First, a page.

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World CU Conference Put a human face on finance
GLASGOW, Scotland (7/27/11)--People helping people--some in extreme duress--through provision of financial services is central to the credit union philosophy, a fact that Monday’s speakers at World Council of Credit Unions’ (WOCCU) World Credit Union Conference brought to the forefront in their remarks. If the past is prologue, then the global credit union movement is poised for a bright future as long as it does not abandon its moral and philosophical core, three financial leaders said during their general session remarks.
Click to view larger image Outgoing World Council of Credit Unions President/CEO Pete Crear (left) presented his successor, Brian Branch, to World Credit Union conference attendees during Monday's general session.
Opening speaker Pete Crear, WOCCU’s departing president/CEO, reflected on his six years of service and on WOCCU’s past 40 years, noting the organization’s successes and future opportunities. Incoming President/CEO Brian Branch, who has served as WOCCU’s executive vice president and chief operating officer for nine years, personalized the nature of services WOCCU and its members provide, charting a course to help advance the critical mission credit unions around the world pursue, Crear said. Keynote speaker the Right Honorable Gordon Brown, MP, the United Kingdom’s former prime minister and a current parliamentarian, noted not only credit unions’ current importance, but the opportunity to expand their growing influence in a rapidly changing world. “I congratulate World Council on its 40th birthday and applaud credit unions everywhere for adding morality to the discussion of money,” said Brown, who also had served as the U.K.’s chancellor of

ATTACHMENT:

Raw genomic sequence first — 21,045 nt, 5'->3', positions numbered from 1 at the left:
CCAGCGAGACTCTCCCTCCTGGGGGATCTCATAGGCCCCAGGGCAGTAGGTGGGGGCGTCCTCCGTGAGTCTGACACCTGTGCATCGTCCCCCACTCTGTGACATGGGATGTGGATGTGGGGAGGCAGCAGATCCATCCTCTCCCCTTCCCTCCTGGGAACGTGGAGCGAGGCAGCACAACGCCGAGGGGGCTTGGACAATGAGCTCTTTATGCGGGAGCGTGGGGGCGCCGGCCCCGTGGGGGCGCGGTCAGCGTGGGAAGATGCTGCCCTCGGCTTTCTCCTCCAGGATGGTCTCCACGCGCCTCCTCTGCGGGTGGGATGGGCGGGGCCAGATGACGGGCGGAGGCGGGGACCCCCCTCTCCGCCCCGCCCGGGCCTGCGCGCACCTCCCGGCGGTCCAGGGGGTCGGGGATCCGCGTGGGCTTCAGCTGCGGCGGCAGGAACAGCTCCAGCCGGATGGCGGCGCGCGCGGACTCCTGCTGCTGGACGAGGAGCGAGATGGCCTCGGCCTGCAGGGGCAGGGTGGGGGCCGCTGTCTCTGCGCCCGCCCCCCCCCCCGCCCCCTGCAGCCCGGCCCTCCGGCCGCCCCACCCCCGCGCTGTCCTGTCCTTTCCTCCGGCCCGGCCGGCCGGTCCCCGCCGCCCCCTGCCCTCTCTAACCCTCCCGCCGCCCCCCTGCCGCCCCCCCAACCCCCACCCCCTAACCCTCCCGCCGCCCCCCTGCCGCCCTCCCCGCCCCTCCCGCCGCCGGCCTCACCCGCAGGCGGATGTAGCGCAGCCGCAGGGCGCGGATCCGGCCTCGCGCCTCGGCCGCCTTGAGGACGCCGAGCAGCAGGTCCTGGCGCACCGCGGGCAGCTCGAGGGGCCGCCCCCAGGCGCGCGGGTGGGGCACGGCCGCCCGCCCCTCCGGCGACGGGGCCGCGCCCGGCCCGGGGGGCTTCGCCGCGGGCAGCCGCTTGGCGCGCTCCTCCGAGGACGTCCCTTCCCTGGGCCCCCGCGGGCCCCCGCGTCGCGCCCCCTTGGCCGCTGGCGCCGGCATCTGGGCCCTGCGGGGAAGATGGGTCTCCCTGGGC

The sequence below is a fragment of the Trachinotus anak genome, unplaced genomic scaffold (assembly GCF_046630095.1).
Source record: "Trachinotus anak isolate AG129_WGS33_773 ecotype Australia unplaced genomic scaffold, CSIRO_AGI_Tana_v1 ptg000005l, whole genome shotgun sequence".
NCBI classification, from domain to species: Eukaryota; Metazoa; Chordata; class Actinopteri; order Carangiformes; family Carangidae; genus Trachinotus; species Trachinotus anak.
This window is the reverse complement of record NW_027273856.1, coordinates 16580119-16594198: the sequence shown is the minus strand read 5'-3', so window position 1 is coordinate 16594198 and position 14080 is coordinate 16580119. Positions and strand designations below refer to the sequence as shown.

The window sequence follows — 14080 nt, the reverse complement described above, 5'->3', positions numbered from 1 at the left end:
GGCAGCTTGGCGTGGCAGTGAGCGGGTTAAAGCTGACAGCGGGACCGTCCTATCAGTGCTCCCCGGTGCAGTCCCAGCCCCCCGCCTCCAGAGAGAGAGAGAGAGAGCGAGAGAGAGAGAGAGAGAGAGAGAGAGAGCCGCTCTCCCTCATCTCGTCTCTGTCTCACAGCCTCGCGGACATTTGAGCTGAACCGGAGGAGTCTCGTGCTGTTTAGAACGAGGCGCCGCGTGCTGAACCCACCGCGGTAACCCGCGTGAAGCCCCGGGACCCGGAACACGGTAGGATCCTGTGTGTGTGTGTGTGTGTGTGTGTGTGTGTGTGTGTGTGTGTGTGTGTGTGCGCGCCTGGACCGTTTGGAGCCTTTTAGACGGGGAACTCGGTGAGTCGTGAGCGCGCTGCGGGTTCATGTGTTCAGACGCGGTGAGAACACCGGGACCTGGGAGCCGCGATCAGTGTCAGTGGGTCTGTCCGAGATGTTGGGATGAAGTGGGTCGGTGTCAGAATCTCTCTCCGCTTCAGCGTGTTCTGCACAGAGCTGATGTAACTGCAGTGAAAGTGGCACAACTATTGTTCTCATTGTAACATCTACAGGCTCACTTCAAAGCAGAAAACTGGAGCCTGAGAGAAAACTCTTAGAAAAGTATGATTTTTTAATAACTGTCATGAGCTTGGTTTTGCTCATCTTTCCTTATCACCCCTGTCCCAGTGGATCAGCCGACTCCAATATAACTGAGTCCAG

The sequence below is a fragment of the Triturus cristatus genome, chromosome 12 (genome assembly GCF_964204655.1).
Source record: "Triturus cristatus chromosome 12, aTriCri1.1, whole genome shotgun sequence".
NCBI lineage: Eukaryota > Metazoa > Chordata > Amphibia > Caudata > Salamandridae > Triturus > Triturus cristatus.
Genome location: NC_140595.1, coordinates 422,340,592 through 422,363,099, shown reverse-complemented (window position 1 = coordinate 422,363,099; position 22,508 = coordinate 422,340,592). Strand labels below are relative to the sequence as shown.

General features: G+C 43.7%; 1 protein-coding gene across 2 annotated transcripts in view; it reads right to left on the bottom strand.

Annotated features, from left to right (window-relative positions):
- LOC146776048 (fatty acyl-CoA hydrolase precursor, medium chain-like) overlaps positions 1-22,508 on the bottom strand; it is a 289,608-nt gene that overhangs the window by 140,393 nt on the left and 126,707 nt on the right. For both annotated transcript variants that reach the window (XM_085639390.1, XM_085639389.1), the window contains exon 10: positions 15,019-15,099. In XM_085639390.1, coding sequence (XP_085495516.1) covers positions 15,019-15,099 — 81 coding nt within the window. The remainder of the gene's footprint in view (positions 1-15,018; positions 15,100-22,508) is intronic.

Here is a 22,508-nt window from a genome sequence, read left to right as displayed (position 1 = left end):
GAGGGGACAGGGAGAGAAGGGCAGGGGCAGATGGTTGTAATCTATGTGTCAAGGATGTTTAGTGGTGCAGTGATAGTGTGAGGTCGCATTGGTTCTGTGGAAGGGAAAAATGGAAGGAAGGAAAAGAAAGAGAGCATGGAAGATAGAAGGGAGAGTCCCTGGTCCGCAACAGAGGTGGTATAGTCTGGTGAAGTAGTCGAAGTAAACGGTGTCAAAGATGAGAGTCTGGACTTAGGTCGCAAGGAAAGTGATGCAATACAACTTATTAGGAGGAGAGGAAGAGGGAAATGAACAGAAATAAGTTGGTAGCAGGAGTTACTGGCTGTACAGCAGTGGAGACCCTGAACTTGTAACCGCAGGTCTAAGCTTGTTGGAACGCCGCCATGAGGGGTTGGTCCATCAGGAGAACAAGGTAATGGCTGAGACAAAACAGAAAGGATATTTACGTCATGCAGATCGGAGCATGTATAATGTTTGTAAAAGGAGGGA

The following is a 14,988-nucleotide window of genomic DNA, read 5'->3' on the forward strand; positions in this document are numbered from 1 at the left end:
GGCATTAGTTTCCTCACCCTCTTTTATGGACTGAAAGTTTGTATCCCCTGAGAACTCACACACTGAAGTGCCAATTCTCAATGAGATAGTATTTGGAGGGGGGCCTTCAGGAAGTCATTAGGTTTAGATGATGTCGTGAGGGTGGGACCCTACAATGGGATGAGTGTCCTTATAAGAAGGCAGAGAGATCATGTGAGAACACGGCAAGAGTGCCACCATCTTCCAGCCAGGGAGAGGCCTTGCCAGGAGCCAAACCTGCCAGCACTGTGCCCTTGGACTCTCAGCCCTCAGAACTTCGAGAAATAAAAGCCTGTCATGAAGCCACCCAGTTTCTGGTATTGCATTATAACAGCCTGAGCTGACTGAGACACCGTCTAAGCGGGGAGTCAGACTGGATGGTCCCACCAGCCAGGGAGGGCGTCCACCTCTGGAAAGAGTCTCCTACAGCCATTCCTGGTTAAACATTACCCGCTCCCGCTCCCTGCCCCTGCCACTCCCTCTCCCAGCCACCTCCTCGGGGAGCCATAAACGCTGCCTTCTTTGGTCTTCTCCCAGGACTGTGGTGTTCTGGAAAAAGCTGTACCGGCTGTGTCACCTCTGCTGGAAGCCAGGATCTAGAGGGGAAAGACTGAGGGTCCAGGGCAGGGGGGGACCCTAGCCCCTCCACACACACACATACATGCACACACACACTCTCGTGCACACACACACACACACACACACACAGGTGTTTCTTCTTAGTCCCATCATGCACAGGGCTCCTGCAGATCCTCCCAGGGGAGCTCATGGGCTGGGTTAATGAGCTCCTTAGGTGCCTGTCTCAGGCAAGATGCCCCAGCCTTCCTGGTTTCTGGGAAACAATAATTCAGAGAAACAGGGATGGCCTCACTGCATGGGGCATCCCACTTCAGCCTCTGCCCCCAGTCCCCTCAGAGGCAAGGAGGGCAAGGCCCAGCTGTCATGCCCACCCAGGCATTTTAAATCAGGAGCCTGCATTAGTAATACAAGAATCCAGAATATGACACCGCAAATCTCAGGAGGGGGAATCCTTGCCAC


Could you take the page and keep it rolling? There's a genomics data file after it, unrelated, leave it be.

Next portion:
Click to view larger image "[Credit unions] have brought a human face to the banking industry," former United Kingdom Prime Minister Gordon Brown told Monday's general session audience at the World Credit Union conference.
the exchequer, the country’s chief financial minister, before coming prime minister. “You have brought a human face to the banking industry and should be incredibly proud of what you have done.” In a rapidly changing world, credit unions will increase their influence as more people in developing countries become consumers, driving up the demand for accessible and affordable financial services, Brown said. However, a large segment of the population will be left behind, and they will become acutely aware of their deprivation thanks to the rapid expansion of technology and media. Credit unions’ opportunities to serve will increase at all levels, but expanded services will be possible only in countries with legal structures that allow credit unions to operate fully and effectively, he added. “Look carefully at laws that may restrict credit union operations and do what you can to change them so that credit unions can operate fully and effectively,” he said. Branch stressed the need for the technological empowerment of consumers, especially those in developing countries who lack basic financial institution access. By providing personal options such as financial services delivered through cell phones, credit unions can better serve consumers who otherwise would have no institutional access, expanding the global movement’s reach and improving its effectiveness by bringing the credit union to its members. “As credit unions, we have a tremendous marketing advantage that our for-profit competitors do not have in our ability to come together and form cooperative solutions,” Branch said. “We can move forward boldly, knowing that our value is defined through our service to our members.”
Click to view larger image Audience members applaud during Monday's general session at the World Credit Union Conference in Glasgow. (Photos Provided by World Council of Credit Unions)
Such capabilities and the increased awareness of credit unions by a growing number of governments, communities and individuals is based on decades of hard work not only by WOCCU, but also by credit union movements in countries worldwide, said Crear. “Early in my career I learned that we are judged by the results of our actions, not by what we intend to do. We don’t always succeed, but we always try,” Crear said. “When I look at the results [of the global credit union movement] today, I see that you have indeed risen to the challenges, and I am humbled by your commitment.” WOCCU’s World Credit Union Conference continues through today.
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